Address: Corner of Shopukova and Zhibekzholu (Behind the Bishkek Circus)
Dancing Hours: 10:30pm-5:00am
Cover Charge: Sunday-Thursdays: Free, Friday-Saturday: 100 som
This past weekend, I went to one of my favorite weekend haunts, a Tajik-owned place called Nil Café. It was dance time. I needed to forget about my busy academic schedule, my impending plans, and my bad Russian grammar. Nil was the perfect place to do this because it’s cheap, it has a consistently great music selection, there is hookah, and it’s got a relaxing and nonjudgmental vibe. Boom.
The best part of Nil, which is Arabic for “The Nile River,” is that it is not a club, but a café where you can dance. It’s like Rick’s Café from Casablanca, where there are tables surrounding a main central dancing area — only the theme is the Egyptian pyramids, instead of Morocco, and there is a DJ player, instead of Sam the piano player. I much prefer this type of setup because it usually means you don’t have to take yourself too seriously (there is no pressure to have the right look, the right moves, the right attitude), and you don’t feel like you have to dance, dance, dance all night long because there is nothing else to do. Nil has that just-right combination of being able to converse with friends, dance, and even watch live performances of belly dancers and lezginka dancers (lezginka is a Caucasian dance). Come on a Saturday night when Nil is at its busiest, and you can participate in lighthearted games like a women’s scavenger hunt (men, hold on to your clothing items!).
At Nil, expect music from the old Silk Road, or “belly dancing music.” When my friends and I went last Friday, I heard the DJ play Tajik, Persian, Afghan, Uzbek, Russian, Uighur, Turkmen, Hindi, Azerbaijani, Dungan, Turkish, Caucasian, and Pakistani music. There were also a few American songs, but only because the DJ had learned there were Americans in the house (woo!) and did it in our honor. Americans, in fact, are not a regular presence at Nil (and for shame).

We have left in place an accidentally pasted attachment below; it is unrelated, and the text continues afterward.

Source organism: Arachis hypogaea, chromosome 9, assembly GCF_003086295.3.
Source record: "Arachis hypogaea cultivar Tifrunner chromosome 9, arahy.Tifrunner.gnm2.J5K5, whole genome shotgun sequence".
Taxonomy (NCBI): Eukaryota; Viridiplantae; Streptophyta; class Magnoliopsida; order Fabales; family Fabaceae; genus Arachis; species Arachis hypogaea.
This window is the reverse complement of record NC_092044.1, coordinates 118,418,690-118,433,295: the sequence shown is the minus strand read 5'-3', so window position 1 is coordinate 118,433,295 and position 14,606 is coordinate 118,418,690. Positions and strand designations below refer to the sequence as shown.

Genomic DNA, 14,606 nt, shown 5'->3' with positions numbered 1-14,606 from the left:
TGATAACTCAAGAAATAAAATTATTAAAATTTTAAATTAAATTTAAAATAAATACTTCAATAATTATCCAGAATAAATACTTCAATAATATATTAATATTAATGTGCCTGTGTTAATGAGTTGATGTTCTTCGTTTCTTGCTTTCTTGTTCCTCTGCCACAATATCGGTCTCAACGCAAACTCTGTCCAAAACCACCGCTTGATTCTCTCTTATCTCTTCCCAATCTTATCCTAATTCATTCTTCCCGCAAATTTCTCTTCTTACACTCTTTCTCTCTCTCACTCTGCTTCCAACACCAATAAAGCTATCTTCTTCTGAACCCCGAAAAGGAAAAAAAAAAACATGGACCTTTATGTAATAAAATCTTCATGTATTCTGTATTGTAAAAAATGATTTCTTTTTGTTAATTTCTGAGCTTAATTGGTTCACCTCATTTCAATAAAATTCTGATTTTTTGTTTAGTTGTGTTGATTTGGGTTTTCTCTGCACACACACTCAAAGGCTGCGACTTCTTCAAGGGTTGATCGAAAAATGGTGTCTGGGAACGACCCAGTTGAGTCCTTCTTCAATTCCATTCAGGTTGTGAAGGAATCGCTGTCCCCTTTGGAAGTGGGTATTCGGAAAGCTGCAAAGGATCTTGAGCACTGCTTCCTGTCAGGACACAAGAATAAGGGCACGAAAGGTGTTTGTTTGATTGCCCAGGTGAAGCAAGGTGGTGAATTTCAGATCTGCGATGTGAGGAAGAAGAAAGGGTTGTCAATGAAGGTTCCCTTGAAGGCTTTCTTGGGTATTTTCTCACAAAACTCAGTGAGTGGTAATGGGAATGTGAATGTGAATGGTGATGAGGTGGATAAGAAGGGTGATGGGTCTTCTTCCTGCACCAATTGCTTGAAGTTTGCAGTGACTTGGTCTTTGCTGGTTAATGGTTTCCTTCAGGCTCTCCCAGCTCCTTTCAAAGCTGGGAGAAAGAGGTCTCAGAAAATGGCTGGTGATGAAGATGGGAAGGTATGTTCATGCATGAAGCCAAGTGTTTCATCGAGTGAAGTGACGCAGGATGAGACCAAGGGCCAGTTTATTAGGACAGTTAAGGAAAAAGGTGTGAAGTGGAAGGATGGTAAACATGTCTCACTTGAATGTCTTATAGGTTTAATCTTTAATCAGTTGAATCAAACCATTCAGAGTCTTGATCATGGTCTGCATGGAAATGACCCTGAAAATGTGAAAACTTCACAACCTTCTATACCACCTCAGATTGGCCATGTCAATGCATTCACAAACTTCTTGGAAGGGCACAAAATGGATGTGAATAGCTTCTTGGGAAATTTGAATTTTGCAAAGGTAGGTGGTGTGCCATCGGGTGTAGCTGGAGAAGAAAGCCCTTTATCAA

As for style of dance, expect to see some of the most graceful and elegant dancers on that dance floor, from both the women and men. It’s all in the hands. As I sat entranced by the women who seemed to float across the dance floor and the men who swayed with the most masculine huzzah, my Afghan friend, who noticed my admiring gaze, explained, “Just think of it as swimming on land.” And I did. People flick those wrists and whirl and twirl those hands through the air in fluid, circling motions as if to stop would be to drown.
It’s also incredibly sensual, in a Bollywood film kind of way. For instance, one of my favorite dances is one that’s done between a boy and girl, where they circle each other, without touching each other, and “check each other out,” while the girl delicately waves her hands around the boy, as he eagerly “pursues” her with his quick-footed movements and eager eyes. Now, how can you resist watching this playful and alluring drama unfold on the dance floor? Judging by the crowd that almost always forms around this mating ritual, many of whom clap their hands in support of this fierce expression of flirtation and competition, not a lot of people can resist.
Neither should you. So get your shimmy on at Nil and (literally) wave those problems away! Don’t be intimidated if you think you can’t dance. Nil is welcoming and friendly. Some of the best parts of the evening will be when you’re pulled into a dance ring, linked with strangers by your pinkies, stepping right and left in some complicated rhythmic footwork, while cheering some happy solo act in the middle. Will you feel clumsy not knowing the steps? Probably. But at the same time, how many times will you be able to be intimately connected with complete strangers in a warm and safe environment? I tell you, not so often at a more formal club, where intimacy is limited to between two people.
So, dear readers, go for a swim at Nil, and let the energizing rhythms and beautiful melodies of the old Silk Road wash over you. In one evening, you may just forget about all your worries.